After less than a year of training, Brown County High School senior Cash Myers is a state champion boxer.
On April 6, Myers won the Golden Gloves state championship in the 165-pound weight class at the Tyndall Armory in Indianapolis.
He said it was the best experience of his life.
“It was the hardest thing I’ve ever done, the whole year,” he said.
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“Right at that moment when the ref called it, it was like it all ended right there — like my whole year just ended and I could finally relax. It was just the biggest relief I’ve ever felt.”
For almost a year, Myers would come home from school, eat and then head to B-Town Boxing Club where he would train for hours, getting home around 10 p.m. five to six days a week.
“Pretty much if you want to do anything in amateur boxing, first you have to win the Golden Gloves,” Myers said.
Teams from Kentucky and Indiana competed in the championship. Myers won by a technical knockout in the 17-to-20 age division at the end of his first round, after earning three eight-count stops against his opponent, Ethan Williams of Ashby Boxing.
A standing eight-count is when a boxer hits his opponent hard enough that his head flies back. If the referee sees the hit, he can break the two boxers apart and stop the fight for eight seconds to give the opponent time to recover. If a boxer gets three eight-counts against an opponent in one round, the fight is over, Myers said.
“He did that, plus put the kid on the mat,” dad Toby Myers added.
“My baby’s brutal,” said his mother, Roberta Chirko.
“I just admire Cash because when he is passionate about something there’s no problem for him doing it,” she said. “With this boxing, I said, ‘If you want to do boxing, you sign up. You get yourself there,’ and he did all of it.”
Cash played varsity tennis his entire high school career. When that sport was winding down, he was looking for another one to “fill the void.”
“Within a week, I fell in love,” he said.
He always enjoyed watching boxing growing up, and once he started training, he realized he enjoyed the movement and the punching, too.
“It is an individual sport, but on the team you train together, and I really liked the atmosphere of training with a team,” he said.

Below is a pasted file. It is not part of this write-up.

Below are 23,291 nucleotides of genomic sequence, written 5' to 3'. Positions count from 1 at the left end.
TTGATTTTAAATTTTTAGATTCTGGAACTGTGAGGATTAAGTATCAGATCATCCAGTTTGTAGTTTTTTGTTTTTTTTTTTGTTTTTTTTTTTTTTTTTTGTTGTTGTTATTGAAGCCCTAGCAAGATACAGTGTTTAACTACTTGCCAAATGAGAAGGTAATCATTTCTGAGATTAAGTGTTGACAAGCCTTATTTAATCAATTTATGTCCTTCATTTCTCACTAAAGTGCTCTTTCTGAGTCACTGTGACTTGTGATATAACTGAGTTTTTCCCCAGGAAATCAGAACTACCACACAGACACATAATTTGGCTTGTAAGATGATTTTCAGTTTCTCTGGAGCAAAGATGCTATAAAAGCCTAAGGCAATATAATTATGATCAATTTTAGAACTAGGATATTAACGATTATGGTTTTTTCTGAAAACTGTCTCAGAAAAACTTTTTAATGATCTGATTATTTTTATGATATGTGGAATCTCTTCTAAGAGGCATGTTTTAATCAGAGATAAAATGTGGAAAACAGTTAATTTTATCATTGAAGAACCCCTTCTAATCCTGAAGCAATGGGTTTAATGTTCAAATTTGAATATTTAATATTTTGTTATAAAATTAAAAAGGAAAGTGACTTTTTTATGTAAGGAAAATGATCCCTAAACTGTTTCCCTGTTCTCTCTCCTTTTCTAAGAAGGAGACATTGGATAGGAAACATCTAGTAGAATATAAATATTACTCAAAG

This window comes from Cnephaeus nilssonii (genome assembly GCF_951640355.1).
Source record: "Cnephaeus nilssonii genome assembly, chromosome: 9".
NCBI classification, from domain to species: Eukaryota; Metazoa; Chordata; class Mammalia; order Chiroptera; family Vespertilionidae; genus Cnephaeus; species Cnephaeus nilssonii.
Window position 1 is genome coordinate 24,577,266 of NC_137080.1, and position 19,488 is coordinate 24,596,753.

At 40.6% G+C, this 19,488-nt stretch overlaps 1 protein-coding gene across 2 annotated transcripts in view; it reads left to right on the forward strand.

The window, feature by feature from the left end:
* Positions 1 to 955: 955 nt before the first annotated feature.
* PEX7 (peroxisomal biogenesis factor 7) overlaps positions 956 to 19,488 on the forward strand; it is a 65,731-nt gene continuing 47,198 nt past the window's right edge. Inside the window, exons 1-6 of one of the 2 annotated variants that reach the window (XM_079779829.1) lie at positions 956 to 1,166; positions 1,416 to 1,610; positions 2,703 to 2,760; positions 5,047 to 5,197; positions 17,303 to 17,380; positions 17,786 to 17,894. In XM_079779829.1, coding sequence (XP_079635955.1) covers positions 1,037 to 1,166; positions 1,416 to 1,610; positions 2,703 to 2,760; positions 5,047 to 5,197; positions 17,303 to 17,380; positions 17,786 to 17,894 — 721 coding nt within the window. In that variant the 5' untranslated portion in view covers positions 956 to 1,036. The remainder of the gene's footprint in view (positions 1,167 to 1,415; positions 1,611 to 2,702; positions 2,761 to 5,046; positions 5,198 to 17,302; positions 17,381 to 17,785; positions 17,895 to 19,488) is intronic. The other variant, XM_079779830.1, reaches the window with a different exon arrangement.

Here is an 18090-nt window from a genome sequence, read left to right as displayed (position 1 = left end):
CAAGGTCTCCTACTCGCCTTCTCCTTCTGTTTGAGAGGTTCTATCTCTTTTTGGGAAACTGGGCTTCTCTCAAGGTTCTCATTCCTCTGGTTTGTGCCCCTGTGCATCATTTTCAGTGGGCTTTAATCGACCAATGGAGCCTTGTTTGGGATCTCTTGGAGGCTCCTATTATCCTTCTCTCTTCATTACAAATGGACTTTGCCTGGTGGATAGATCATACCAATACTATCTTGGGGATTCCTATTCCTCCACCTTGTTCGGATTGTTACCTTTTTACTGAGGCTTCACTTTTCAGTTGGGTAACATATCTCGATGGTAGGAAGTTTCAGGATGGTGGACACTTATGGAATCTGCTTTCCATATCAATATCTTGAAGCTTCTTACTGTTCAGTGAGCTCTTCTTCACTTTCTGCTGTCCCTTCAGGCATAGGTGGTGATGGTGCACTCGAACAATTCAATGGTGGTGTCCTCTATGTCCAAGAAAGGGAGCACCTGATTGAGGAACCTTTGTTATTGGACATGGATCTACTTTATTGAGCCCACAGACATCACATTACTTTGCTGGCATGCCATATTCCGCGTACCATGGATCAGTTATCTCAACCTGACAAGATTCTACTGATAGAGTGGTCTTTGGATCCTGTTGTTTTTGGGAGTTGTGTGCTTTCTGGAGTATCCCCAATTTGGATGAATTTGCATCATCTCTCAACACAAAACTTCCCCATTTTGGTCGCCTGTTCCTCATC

Cash was an all-conference tennis player his junior and senior years, running up a 17-4 record.
“The fact he did all-conference this year and Golden Gloves this year and eight months of school, to me, is remarkable,” Toby said.
It might not be obvious that there are similarities between tennis and boxing, but there are, Toby said. You have to work to win multiple matches at one time and you don’t have much interaction with coaches, he said.
“I was trying to figure out, ‘Why does he like this so much?’” Roberta wondered. “After he won, that face of his was all I needed. It was something he did on his own. … I had never seen him look like that.”
But watching Cash compete wasn’t easy for Mom. She was able to get a play-by-play from some spectators sitting behind her.
“They were like, ‘Turn around! Turn around! He’s doing good!’ So, I would turn around and Cash would hit that guy’s mouth guard. Then I’d turn back and they would go like this (flinch) and I’m like, ‘OK, he got hit.’ Then they’d go, ‘Alright, turn around again!’”
Toby also drew parallels between this win and another championship in Cash’s past. In 2013, Cash was a member of the national championship-winning We the People team.
“I think that made Cash put his eye on excellence,” Toby said.
“It makes you a different person. You want to keep winning,” Cash added.
In order to train in the evenings, Cash said he would use his study hall at school to get all of his homework done.
He woke up early on Saturdays to run, turned down opportunities to hang out with friends and to take a spring break vacation all because of his training.
“If I had something I really needed to do for school, I’d miss boxing, but I tried not to do that,” he said.
He also gave up eating sugar, as well as his favorite snack food, Doritos.
This was his first time competing in the Golden Gloves championship. Next year, he plans to compete in a division that will allow him to compete at the national level if he wins.
He plans to attend Indiana University in Bloomington next year and to continue to train at B-Town Boxing Club, which isn’t far from campus.
He’s considering studying political science.